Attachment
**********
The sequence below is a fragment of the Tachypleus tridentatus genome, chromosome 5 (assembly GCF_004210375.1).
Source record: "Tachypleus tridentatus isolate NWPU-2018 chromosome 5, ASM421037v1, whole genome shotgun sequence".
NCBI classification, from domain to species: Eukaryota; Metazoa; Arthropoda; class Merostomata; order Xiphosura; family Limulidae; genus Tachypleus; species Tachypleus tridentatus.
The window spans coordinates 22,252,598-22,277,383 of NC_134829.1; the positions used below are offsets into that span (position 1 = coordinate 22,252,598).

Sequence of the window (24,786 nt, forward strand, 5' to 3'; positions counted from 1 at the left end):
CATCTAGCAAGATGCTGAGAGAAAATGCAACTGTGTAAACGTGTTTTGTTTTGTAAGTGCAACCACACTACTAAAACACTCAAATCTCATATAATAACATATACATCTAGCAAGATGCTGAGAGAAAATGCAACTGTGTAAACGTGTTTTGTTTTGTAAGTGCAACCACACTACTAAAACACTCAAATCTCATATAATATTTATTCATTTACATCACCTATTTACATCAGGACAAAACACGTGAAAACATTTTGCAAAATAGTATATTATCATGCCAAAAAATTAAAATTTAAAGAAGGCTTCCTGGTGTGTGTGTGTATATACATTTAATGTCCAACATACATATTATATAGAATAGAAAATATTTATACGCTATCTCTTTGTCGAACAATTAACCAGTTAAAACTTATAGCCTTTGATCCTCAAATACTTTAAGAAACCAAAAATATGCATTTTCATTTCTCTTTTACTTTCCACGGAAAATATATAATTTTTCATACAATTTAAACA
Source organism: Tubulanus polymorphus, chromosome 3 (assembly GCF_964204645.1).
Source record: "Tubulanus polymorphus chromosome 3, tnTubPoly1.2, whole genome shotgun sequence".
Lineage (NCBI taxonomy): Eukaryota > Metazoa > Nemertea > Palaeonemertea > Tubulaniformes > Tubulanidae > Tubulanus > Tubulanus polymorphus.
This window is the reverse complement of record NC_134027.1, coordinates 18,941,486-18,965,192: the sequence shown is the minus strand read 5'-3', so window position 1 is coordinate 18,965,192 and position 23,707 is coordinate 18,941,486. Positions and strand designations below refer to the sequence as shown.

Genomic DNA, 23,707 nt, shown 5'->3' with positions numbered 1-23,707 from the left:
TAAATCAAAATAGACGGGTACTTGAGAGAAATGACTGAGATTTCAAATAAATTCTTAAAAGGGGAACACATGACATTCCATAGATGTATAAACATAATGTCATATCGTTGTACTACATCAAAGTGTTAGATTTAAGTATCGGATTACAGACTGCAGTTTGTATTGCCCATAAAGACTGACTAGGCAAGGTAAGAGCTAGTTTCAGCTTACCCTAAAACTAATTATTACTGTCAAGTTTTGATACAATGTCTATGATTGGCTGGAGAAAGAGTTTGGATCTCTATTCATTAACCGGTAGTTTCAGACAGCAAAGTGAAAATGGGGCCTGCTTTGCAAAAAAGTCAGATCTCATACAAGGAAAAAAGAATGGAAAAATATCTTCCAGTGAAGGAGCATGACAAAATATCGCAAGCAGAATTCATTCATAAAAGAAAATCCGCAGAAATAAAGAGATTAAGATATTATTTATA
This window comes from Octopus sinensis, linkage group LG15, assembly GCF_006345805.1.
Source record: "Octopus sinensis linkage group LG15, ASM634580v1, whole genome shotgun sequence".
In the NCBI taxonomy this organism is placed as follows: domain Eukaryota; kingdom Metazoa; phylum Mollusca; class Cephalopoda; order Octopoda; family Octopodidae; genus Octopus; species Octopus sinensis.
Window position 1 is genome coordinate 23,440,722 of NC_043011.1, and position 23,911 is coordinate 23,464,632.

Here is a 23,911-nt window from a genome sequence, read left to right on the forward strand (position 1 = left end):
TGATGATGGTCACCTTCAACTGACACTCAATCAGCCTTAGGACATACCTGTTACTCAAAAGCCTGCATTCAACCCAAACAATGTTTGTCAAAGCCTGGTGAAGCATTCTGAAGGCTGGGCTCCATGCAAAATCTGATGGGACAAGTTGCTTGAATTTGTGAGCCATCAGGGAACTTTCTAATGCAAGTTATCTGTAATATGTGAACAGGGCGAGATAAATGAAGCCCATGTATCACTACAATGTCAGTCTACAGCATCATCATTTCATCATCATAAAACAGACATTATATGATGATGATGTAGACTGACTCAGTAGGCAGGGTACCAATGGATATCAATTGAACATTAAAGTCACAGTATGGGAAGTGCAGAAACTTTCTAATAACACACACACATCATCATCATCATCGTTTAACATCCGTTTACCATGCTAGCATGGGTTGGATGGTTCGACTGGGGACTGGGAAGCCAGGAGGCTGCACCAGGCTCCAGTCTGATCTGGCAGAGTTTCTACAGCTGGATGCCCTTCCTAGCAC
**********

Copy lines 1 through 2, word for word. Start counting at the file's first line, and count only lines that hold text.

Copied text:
The sequence below is a fragment of the Tachypleus tridentatus genome, chromosome 5 (assembly GCF_004210375.1).
Source record: "Tachypleus tridentatus isolate NWPU-2018 chromosome 5, ASM421037v1, whole genome shotgun sequence".